Baltic Sea Philharmonic’s first major European tour since September 2020 will feature concerts in Merano, Verona, Ljubljana, Peenemünde and Szczecin

After 12 months of unprecedented interruptions to live performance, the Baltic Sea Philharmonic and Kristjan Järvi are set to return to European touring in September 2021. The orchestra’s ‘Nordic Swans’ tour of Italy, Slovenia, Germany and Poland from 3–12 September will feature performances in Merano, Verona, Ljubljana, Peenemünde/Usedom and Szczecin. All concerts will depend on the progress of the pandemic.

Following two days of rehearsal in Bucharest, where the orchestra is making its debut at the Enescu Festival on 30 and 31 August, the Baltic Sea Philharmonic will begin the ‘Nordic Swans’ tour at the Merano Music Festival (3 September). The orchestra’s next concert is at Verona’s Teatro Filarmonico (4 September), where it last played in 2015. A debut for the ensemble in Ljubljana follows on 6 September, before the musicians travel to Germany for the Usedom Music Festival celebrating the 30th anniversary of the Peenemünde Historical-Technical Museum on the Baltic Sea island of Usedom (11 September). The tour will conclude with a livestreamed debut for the orchestra at Szczecin’s strikingly designed Philharmonic Hall (12 September).

‘Nordic Swans’ – celebrating a Baltic bird of beauty
The Baltic Sea Philharmonic’s new programme is inspired by one of nature’s noblest creatures – the swan. This majestic bird is often visible on the Baltic coast, especially at sunset. For the Romantics, the swan was a symbol of loyalty, purity and elegance. A swan draws the hero’s boat in Wagner’s opera Lohengrin and appears in the Finnish national poetry epic Kalevala. Kristjan Järvi explains his fascination with the bird: ‘Swans are creatures of great purity and beauty, and all the Nordic countries have them in their culture, which is why we’re focusing the repertoire in this way.’ The programme opens with Arvo Pärt’s hymn-like and contemplative Swansong, and continues with the most well-known of Sibelius’s Four Legends from the Kalevala, The Swan of Tuonela. The programme climaxes with the world’s most popular music on the theme of swans, Tchaikovsky’s ballet Swan Lake, in a special reworking by Kristjan Järvi. Explaining his aim was to ‘highlight the brilliance of Tchaikovsky’s epic work’ and also ‘keep the music alive for younger generations’, Järvi arranged the score as a Dramatic Symphony that combines the composer’s famous melodies with more rarely heard sections of the original ballet. The Baltic Sea Philharmonic’s recording of Järvi’s similarly inspired arrangement of Tchaikovsky’s Sleeping Beauty was released on Sony Classical in November 2020 and nominated for the Opus Klassik 2021 in the categories ‘Ensemble/Orchestra of the Year’ and ‘Symphonic Recording of the Year’.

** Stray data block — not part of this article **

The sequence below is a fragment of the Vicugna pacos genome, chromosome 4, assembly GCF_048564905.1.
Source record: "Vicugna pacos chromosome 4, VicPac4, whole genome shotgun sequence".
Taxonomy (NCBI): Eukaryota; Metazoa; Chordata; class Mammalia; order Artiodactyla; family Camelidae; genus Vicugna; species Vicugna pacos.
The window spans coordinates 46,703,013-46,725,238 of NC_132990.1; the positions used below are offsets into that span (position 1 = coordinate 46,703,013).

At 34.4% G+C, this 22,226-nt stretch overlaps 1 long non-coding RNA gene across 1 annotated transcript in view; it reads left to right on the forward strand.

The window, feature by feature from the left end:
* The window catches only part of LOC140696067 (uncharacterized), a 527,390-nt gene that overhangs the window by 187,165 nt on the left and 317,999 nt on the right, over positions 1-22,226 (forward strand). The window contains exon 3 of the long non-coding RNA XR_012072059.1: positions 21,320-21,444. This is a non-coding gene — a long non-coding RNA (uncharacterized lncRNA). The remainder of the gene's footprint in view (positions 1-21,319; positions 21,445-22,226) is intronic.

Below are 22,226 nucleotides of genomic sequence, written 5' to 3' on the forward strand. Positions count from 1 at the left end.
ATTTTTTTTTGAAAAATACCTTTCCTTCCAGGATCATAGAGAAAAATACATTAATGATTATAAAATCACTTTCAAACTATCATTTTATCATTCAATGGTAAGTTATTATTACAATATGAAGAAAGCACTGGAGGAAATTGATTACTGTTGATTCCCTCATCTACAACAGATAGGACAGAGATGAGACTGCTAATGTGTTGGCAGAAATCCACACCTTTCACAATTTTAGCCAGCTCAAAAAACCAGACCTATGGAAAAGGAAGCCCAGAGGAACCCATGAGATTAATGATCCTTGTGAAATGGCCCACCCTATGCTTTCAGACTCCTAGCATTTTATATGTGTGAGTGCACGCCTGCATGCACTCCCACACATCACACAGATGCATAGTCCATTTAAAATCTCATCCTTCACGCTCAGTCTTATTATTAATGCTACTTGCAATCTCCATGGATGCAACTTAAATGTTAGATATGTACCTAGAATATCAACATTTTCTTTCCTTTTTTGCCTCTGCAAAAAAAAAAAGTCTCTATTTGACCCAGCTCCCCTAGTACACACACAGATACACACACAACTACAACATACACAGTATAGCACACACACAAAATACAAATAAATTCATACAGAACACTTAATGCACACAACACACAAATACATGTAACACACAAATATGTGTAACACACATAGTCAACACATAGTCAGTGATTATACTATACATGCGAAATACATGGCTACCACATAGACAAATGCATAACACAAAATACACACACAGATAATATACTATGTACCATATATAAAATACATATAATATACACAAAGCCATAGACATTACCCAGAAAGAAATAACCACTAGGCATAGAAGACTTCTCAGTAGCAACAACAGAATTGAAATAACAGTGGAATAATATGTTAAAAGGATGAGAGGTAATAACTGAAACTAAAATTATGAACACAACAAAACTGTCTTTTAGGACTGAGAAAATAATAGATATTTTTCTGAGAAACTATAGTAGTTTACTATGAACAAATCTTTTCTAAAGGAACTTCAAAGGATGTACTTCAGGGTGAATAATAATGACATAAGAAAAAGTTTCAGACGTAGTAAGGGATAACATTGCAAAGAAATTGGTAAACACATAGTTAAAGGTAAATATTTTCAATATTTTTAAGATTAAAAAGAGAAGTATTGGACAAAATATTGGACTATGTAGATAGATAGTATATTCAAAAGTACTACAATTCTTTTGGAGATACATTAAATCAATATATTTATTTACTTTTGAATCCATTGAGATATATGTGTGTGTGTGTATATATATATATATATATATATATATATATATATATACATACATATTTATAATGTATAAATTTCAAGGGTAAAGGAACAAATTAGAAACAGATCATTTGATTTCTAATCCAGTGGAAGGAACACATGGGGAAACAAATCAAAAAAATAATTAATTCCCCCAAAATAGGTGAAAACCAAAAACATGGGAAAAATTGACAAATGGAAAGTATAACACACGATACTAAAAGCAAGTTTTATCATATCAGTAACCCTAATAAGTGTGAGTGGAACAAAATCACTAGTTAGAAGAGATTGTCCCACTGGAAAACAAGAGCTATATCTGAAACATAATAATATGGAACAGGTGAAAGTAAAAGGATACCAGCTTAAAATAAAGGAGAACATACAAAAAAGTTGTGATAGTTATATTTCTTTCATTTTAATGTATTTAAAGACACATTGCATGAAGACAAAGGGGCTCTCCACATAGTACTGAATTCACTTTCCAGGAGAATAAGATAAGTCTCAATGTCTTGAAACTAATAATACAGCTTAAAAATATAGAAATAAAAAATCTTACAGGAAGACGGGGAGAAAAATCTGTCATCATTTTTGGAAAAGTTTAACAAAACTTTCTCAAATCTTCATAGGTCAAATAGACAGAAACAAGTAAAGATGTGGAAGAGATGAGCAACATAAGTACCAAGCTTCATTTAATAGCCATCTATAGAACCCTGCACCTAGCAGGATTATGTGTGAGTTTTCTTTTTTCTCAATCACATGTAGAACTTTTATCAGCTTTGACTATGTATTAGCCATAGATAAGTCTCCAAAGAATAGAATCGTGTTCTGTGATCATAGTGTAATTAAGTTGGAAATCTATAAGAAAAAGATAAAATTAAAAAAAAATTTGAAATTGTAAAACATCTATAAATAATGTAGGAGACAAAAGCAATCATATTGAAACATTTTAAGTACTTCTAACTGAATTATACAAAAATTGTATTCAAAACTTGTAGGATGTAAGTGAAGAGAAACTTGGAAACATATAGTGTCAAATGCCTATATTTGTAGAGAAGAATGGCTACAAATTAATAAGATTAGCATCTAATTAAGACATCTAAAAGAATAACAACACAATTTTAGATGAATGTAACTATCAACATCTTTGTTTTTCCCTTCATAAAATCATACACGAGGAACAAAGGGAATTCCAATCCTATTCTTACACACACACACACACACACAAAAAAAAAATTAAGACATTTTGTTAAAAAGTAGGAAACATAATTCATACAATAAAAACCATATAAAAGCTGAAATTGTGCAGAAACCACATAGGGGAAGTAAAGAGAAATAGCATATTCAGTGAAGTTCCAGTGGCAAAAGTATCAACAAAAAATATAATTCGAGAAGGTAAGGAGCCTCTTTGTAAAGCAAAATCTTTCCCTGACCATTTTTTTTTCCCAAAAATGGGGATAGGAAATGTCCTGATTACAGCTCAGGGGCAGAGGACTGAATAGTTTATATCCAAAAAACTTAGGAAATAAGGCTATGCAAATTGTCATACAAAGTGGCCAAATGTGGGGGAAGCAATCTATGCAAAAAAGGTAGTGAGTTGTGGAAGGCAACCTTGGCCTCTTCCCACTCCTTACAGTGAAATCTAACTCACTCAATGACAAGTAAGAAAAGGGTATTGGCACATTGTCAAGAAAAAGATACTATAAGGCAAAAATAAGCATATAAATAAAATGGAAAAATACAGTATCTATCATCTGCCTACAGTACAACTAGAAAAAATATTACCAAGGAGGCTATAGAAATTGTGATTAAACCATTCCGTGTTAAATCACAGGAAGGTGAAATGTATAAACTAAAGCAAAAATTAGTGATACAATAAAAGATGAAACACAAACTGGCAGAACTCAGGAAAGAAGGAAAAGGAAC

A unique spectacle of multisensory dimensions
For Kristjan Järvi, the swan also inspires a sense of wonder, and of being transported to a different dimension. ‘It is the symbol of a majestic feeling of infinity,’ he says. ‘And this is what I try to instil in people with everything that I do – to think with a sense of the infinite.’ The Baltic Sea Philharmonic embodies this ambition in its innovative approach to performance presentation, offering audiences a transformative, multisensory experience that throws classical concert conventions out of the window.

For its ‘Nordic Swans’ concerts, the orchestra will perform the entire 90-minute programme from memory and without an intermission, with most of the musicians standing up and able to move freely without the constraints of music stands and scores. Specially devised choreography and bespoke half-black and half-white concert outfits will subtly combine to conjure an impression of swans dancing and moving on dark water. Dynamic lighting design will add to the vivid atmosphere, and the musical performance will feature elegantly crafted digital sound effects. All these elements aim to inspire in audiences a deeper and more immediate understanding of the music, and they also reflect the Baltic Sea Philharmonic’s innovative and experimental approach and its desire to add an extra dimension to every performance.

Join the ‘Nordic Swans’ tour and book you concert tickets here